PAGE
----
Rallying Behind the Latest Moves in Emerging Markets
Much of the market narrative throughout the year was about the growing dominance of U.S. large-cap tech—secular champions whose businesses are the rare beneficiaries of a work-from-home environment. But, although it got little fanfare, ex-state-owned enterprises in emerging markets (EM) managed to outmuscle even the formidable NASDAQ 100 following the market’s rock bottom in March.
WisdomTree’s Model Portfolio Investment Committee entered 2021 with a positive outlook on EM equities. Despite the impressive rally thus far, we have reasons to believe EM can be a strong place for allocators to turn to again in 2021. A few reasons:
- A sinking U.S. dollar: The dollar has continued on the slide that started when global risk appetite rose from the grave in March. EM equities have a strong negative relationship with the dollar, and additional fiscal stimulus measures from Congress may have the effect of further dollar weakness in a reflationary environment.
- Resurgent positive sentiment: EM experienced nearly $48 billion in outflows in the first eight months of 2020. By the end of December, EM had experienced net inflows in every week of the final four months and finished back in net inflow territory for the year2—a stunner of a positive turn in investor sentiment and positioning.
- Rising earnings growth expectations: Earnings expectations troughed in October and have soared in recent months. Consensus 2021 and 2022 earnings growth expectations are now at 34% and 16%, respectively3.
- Relatively attractive valuations: While not screamingly cheap, EM stocks trade at a 31% discount to the S&P 500 and a 26% discount to the MSCI World Index4. Discounts of this magnitude have historically been predictive of forward outperformance of EM relative to developed markets.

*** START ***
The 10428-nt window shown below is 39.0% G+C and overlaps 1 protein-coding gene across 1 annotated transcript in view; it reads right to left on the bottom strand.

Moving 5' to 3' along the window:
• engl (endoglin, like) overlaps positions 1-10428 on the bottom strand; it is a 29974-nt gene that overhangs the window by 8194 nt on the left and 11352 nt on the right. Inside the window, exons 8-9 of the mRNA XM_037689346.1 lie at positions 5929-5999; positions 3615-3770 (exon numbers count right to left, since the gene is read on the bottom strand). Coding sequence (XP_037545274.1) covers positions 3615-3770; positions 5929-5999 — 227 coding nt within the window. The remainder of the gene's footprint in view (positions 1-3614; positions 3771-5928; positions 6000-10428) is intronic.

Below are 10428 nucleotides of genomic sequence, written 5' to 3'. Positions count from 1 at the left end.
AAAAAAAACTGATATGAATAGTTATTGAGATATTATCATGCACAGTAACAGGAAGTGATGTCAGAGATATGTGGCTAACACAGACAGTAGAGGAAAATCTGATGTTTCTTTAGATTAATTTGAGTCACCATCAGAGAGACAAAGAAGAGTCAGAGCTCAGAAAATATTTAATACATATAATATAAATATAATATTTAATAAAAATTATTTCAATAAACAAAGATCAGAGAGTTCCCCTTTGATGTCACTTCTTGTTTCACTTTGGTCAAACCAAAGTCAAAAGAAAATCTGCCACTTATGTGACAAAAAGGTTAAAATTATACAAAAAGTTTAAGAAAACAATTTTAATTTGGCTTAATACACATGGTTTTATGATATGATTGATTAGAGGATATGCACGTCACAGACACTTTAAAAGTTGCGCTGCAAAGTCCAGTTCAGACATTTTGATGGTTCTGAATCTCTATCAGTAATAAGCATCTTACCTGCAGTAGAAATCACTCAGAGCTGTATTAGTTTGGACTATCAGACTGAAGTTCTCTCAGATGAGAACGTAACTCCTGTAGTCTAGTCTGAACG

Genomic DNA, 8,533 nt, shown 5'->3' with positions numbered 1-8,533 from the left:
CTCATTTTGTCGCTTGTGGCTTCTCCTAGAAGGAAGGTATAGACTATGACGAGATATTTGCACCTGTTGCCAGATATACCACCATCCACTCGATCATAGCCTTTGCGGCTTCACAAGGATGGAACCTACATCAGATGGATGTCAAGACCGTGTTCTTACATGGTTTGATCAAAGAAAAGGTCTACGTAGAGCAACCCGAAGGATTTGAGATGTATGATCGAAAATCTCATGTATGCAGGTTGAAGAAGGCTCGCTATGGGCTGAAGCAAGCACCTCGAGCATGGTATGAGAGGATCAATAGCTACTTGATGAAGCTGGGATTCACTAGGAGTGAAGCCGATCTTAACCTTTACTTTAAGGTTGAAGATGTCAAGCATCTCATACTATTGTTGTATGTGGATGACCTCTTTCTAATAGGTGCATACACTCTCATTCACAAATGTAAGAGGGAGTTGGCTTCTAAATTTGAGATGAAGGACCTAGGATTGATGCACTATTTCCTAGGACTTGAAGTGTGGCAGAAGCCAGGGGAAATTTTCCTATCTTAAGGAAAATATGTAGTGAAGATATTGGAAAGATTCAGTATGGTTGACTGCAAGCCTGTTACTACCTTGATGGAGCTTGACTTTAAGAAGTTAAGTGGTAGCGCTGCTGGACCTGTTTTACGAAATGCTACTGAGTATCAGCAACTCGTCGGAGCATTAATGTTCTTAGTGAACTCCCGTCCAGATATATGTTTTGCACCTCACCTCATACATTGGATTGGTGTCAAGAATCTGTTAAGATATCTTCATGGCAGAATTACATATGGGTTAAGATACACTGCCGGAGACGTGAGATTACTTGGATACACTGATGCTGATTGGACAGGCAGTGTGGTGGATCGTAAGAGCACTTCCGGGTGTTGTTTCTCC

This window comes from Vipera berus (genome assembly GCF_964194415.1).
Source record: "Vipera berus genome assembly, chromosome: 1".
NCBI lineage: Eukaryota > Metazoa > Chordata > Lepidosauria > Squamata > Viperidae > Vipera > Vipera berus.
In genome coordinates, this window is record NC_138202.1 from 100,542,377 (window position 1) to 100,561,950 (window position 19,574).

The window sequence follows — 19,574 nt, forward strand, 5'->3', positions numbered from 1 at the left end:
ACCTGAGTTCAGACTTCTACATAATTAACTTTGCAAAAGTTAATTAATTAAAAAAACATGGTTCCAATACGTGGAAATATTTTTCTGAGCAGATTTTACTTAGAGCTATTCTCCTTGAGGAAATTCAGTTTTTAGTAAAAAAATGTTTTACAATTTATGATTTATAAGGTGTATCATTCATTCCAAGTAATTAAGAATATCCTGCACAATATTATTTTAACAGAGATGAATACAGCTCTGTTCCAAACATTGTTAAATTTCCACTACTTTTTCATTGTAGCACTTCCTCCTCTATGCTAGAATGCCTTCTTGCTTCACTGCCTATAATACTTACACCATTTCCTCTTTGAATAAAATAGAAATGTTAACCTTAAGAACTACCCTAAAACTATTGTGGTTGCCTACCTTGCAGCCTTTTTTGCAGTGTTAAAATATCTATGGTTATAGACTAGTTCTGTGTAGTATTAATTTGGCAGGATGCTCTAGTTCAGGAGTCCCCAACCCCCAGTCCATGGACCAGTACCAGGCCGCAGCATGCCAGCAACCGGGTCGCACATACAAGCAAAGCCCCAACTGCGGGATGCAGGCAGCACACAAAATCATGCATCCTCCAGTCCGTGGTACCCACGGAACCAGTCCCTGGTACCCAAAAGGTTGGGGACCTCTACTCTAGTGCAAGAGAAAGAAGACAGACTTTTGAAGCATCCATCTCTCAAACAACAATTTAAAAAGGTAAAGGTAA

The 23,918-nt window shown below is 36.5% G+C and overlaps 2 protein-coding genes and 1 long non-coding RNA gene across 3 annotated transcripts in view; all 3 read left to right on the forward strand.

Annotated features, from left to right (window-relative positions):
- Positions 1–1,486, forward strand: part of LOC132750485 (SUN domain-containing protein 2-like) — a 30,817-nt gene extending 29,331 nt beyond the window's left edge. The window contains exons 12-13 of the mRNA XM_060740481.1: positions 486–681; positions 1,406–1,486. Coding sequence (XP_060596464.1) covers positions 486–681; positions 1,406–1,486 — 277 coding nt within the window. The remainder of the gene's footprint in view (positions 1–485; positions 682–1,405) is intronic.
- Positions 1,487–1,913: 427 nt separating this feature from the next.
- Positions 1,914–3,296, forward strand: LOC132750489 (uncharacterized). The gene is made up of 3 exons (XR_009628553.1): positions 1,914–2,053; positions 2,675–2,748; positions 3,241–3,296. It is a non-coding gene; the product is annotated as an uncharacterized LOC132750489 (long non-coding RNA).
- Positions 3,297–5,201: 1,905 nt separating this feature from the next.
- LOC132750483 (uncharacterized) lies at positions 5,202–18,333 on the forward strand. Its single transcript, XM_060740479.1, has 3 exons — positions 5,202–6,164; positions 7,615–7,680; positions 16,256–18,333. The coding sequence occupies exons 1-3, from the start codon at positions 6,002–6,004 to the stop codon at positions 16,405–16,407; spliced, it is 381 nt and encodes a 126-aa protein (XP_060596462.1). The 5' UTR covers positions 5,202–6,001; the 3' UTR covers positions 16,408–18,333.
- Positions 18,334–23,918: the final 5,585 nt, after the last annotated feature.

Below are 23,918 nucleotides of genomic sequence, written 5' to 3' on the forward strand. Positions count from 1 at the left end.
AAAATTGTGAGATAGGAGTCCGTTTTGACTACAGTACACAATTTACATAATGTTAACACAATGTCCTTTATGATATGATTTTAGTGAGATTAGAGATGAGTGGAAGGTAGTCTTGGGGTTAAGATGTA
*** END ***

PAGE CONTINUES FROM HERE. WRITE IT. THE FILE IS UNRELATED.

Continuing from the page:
Within many WisdomTree ETF Model Portfolios, the anchor position that captures this positive sentiment about EM is a core allocation to the WisdomTree Emerging Market ex-State-Owned Enterprises Fund (XSOE).
Why Avoiding the State Makes Sense
A big outstanding question mark about the asset class is the political tension between China and the U.S. While the Biden administration is likely to be more predictable in its dealings with foreign leaders, there is bipartisan support for a tough stance with China in the aftermath of the COVID-19 pandemic and the growing number of restrictions on Hong Kong.
While these political tensions are hard to predict, taking an non-state-owned approach can help mitigate this risk. On November 12, 2020, outgoing President Donald Trump announced Executive Order (EO) 13959, banning U.S. investors from investing in securities identified by the Department of Defense as Communist Chinese military companies (CCMCs).
XSOE did not hold any of the initial 35 CCMCs or their subsidiaries listed in the scope of this EO, as they were previously identified as state-owned enterprises and screened out.
Market benchmarks like the MSCI EM Index and the FTSE Emerging Index were forced to drop close to 20 CCMCs representing around 1.1% of their market cap weights. Indexes tracking the Chinese market like the MSCI China and the FTSE China 50 where the most affected by EO 13959 as they were forced to drop CCMCs nearing 3% and 8% of their respective weights.
The Bottom Line on Performance
Investors love hearing stories and narratives to craft an investment thesis, but ultimately the proof is in the performance. And while these newly sanctioned companies may now represent a business liability, these and other state-owned stocks have been laggards for quite some time.